Preservation Statement - Heritage Collections


The Dunedin City Council’s Activity Management Plan - Libraries 2012/13 outlines the purpose and responsibilities of the Library in relation to its service to the citizens of Dunedin City.

One of the goals of the Dunedin Public Libraries is to provide, organise and preserve access to collections in a wide range of print, audio visual and electronic formats, which encourage recreation, learning, leisure and culture.

A further key objective is the development, organisation and preservation of the Library’s Operational and Heritage collections, so that the needs of present and future customers are met and Dunedin’s cultural heritage is enriched.

This Preservation Statement has been developed to guide the attainment of appropriate preservation practices and support the goals and objectives listed above.

Preservation and protection will be based on best practice guidelines, principles and ethics promoted by national and international professional groups.

It is acknowledged that the general framework of this document is modelled on the preservation policy document of the National Library of New Zealand.


The Preservation Statement provides a framework for the preservation and protection of the library’s heritage collections. For the purpose of this document the heritage collections are defined as the McNab New Zealand Collections, the Reed Rare Book Collections and the Special Collections.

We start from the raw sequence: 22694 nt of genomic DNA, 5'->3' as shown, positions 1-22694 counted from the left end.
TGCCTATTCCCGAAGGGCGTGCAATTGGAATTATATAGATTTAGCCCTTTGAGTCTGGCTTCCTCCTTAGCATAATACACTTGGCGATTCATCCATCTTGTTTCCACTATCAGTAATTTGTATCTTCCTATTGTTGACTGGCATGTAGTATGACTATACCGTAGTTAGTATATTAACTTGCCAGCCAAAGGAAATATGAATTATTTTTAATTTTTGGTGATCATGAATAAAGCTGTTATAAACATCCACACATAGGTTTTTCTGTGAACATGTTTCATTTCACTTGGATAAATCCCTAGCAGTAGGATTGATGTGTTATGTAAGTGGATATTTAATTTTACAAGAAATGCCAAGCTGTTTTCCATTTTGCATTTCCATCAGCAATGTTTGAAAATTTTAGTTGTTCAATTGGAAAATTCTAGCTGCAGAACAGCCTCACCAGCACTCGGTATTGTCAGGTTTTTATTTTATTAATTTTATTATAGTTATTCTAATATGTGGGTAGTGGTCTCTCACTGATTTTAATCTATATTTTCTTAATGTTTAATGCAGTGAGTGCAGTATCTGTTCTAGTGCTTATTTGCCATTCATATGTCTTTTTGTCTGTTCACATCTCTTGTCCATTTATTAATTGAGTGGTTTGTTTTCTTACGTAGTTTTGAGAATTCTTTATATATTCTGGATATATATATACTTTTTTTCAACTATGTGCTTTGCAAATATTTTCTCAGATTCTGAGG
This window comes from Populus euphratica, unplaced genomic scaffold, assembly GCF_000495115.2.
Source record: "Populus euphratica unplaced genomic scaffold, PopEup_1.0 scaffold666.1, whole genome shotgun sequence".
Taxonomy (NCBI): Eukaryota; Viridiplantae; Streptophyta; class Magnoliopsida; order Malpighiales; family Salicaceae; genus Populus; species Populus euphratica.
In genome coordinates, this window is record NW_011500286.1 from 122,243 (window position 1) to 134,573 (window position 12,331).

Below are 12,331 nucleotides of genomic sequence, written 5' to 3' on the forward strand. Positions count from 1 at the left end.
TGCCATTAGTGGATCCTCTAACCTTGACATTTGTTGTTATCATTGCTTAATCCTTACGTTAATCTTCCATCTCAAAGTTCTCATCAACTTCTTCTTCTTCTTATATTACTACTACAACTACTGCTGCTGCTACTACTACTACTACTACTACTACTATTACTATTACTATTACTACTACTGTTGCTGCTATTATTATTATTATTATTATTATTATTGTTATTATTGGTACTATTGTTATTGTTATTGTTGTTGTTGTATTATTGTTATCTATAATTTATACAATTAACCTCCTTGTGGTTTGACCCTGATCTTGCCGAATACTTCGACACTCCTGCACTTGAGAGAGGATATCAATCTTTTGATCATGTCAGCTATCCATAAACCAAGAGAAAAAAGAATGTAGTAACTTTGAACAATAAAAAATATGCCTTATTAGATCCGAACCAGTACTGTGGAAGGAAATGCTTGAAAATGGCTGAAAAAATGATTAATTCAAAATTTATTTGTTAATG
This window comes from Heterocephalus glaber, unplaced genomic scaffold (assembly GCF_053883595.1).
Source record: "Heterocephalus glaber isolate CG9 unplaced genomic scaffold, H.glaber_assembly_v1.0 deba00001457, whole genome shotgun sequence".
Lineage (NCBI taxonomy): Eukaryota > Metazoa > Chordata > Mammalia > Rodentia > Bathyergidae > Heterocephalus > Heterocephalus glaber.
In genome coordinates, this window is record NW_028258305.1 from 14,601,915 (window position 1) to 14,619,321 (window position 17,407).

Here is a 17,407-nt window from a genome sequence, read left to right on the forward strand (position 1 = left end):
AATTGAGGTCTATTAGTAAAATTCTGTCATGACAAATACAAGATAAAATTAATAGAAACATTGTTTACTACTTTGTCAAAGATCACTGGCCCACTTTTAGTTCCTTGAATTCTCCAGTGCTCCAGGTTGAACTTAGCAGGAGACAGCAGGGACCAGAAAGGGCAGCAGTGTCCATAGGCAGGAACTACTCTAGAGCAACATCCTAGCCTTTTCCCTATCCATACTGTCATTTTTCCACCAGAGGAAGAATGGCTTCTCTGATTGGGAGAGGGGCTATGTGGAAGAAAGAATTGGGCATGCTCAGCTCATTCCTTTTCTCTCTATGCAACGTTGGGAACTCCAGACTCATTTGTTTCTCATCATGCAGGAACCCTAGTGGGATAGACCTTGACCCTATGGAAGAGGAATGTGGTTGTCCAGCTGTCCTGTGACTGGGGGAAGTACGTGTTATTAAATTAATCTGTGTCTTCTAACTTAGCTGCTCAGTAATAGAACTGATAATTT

The mandate for the Preservation Statement is established by the Library’s Activity Management Plan which in turn is a requirement of the Local Government Amendment Act 2002.

A.H. Reed’s Deed of Gift associated with his donated collections imposed a commitment of responsibility on the part of the Council to maintain these resources in perpetuity.

The Library Manager has overall responsibility for the care of the heritage collections including their preservation. The Library Manager is also responsible for ensuring that the requirements of the Activity Management Plan are carried out.


The Dunedin Public Libraries Preservation Statement for heritage collections will:

  • provide a responsible strategy which can be communicated to donors, ratepayers, the Dunedin City Council and other libraries and interested institutions
  • assist the Library Manager to address corporate accountability requirements at each annual review of the Library’s Activity Management Plan.


It is assumed that:

  • The collections are maintained for recreational, academic, and life-long learning purposes. They preserve the history of the area and provide a shared identity (cultural heritage) for residents of the city and Otago/Southland.
  • Collection items acquired to date and in the future will be preserved to levels consistent with the prevailing physical and financial constraints imposed by Council.
  • The development of preservation services, standards and criteria will provide the framework for the heritage collections to be made available for exhibitions and loans consistent with the Reed Gallery Exhibition Guidelines.
  • Items in the Library’s heritage collections are intended for permanent retention.